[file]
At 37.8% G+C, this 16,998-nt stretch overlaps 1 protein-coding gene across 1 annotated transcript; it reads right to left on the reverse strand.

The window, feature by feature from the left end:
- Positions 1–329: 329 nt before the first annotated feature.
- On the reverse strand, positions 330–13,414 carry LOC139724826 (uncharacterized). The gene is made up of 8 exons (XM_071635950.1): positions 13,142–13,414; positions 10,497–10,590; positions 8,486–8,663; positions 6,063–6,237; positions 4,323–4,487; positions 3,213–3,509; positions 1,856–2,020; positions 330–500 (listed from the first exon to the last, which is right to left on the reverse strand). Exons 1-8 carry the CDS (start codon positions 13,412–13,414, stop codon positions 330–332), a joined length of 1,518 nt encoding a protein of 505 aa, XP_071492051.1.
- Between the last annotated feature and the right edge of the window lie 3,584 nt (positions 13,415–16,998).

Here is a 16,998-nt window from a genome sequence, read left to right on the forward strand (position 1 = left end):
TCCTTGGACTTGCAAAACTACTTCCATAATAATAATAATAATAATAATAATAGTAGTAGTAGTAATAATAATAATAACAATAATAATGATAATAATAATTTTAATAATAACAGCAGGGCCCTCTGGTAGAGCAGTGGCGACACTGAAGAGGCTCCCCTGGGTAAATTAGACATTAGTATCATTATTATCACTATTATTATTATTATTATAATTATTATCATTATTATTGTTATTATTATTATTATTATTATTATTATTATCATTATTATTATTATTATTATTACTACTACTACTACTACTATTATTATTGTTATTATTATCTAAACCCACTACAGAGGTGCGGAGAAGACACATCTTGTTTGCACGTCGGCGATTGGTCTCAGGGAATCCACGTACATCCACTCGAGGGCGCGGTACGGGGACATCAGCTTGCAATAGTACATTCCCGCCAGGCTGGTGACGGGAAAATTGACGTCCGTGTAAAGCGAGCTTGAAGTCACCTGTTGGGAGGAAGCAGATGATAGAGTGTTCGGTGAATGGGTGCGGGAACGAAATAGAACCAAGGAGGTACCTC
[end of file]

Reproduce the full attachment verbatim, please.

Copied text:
At 37.8% G+C, this 16,998-nt stretch overlaps 1 protein-coding gene across 1 annotated transcript; it reads right to left on the reverse strand.

The window, feature by feature from the left end:
- Positions 1–329: 329 nt before the first annotated feature.
- On the reverse strand, positions 330–13,414 carry LOC139724826 (uncharacterized). The gene is made up of 8 exons (XM_071635950.1): positions 13,142–13,414; positions 10,497–10,590; positions 8,486–8,663; positions 6,063–6,237; positions 4,323–4,487; positions 3,213–3,509; positions 1,856–2,020; positions 330–500 (listed from the first exon to the last, which is right to left on the reverse strand). Exons 1-8 carry the CDS (start codon positions 13,412–13,414, stop codon positions 330–332), a joined length of 1,518 nt encoding a protein of 505 aa, XP_071492051.1.
- Between the last annotated feature and the right edge of the window lie 3,584 nt (positions 13,415–16,998).

Here is a 16,998-nt window from a genome sequence, read left to right on the forward strand (position 1 = left end):
TCCTTGGACTTGCAAAACTACTTCCATAATAATAATAATAATAATAATAATAGTAGTAGTAGTAATAATAATAATAACAATAATAATGATAATAATAATTTTAATAATAACAGCAGGGCCCTCTGGTAGAGCAGTGGCGACACTGAAGAGGCTCCCCTGGGTAAATTAGACATTAGTATCATTATTATCACTATTATTATTATTATTATAATTATTATCATTATTATTGTTATTATTATTATTATTATTATTATTATTATCATTATTATTATTATTATTATTACTACTACTACTACTACTATTATTATTGTTATTATTATCTAAACCCACTACAGAGGTGCGGAGAAGACACATCTTGTTTGCACGTCGGCGATTGGTCTCAGGGAATCCACGTACATCCACTCGAGGGCGCGGTACGGGGACATCAGCTTGCAATAGTACATTCCCGCCAGGCTGGTGACGGGAAAATTGACGTCCGTGTAAAGCGAGCTTGAAGTCACCTGTTGGGAGGAAGCAGATGATAGAGTGTTCGGTGAATGGGTGCGGGAACGAAATAGAACCAAGGAGGTACCTC